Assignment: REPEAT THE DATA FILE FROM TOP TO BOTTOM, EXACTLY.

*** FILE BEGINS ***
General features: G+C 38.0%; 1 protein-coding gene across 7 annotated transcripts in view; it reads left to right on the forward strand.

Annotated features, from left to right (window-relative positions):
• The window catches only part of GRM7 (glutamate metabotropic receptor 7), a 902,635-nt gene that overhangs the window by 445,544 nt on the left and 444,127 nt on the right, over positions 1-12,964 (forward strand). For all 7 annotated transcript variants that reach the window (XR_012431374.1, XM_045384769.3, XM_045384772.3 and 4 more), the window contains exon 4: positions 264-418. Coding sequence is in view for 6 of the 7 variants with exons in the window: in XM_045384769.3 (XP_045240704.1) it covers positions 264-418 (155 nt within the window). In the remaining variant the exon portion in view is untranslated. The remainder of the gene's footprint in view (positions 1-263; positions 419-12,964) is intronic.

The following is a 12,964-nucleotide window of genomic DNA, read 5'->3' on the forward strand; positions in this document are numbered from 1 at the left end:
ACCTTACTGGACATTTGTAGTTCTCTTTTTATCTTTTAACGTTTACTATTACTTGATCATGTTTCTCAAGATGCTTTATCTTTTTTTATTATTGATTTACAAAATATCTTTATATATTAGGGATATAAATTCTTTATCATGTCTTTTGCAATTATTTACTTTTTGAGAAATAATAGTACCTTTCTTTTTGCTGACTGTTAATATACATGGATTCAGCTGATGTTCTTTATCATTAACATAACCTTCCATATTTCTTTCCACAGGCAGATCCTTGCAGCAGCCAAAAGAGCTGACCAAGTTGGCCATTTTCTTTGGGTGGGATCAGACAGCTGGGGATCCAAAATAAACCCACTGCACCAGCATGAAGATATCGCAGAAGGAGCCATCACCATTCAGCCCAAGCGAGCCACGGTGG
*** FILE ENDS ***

General features: G+C 38.0%; 1 protein-coding gene across 7 annotated transcripts in view; it reads left to right on the forward strand.

Annotated features, from left to right (window-relative positions):
• The window catches only part of GRM7 (glutamate metabotropic receptor 7), a 902,635-nt gene that overhangs the window by 445,544 nt on the left and 444,127 nt on the right, over positions 1-12,964 (forward strand). For all 7 annotated transcript variants that reach the window (XR_012431374.1, XM_045384769.3, XM_045384772.3 and 4 more), the window contains exon 4: positions 264-418. Coding sequence is in view for 6 of the 7 variants with exons in the window: in XM_045384769.3 (XP_045240704.1) it covers positions 264-418 (155 nt within the window). In the remaining variant the exon portion in view is untranslated. The remainder of the gene's footprint in view (positions 1-263; positions 419-12,964) is intronic.

The following is a 12,964-nucleotide window of genomic DNA, read 5'->3' on the forward strand; positions in this document are numbered from 1 at the left end:
ACCTTACTGGACATTTGTAGTTCTCTTTTTATCTTTTAACGTTTACTATTACTTGATCATGTTTCTCAAGATGCTTTATCTTTTTTTATTATTGATTTACAAAATATCTTTATATATTAGGGATATAAATTCTTTATCATGTCTTTTGCAATTATTTACTTTTTGAGAAATAATAGTACCTTTCTTTTTGCTGACTGTTAATATACATGGATTCAGCTGATGTTCTTTATCATTAACATAACCTTCCATATTTCTTTCCACAGGCAGATCCTTGCAGCAGCCAAAAGAGCTGACCAAGTTGGCCATTTTCTTTGGGTGGGATCAGACAGCTGGGGATCCAAAATAAACCCACTGCACCAGCATGAAGATATCGCAGAAGGAGCCATCACCATTCAGCCCAAGCGAGCCACGGTGG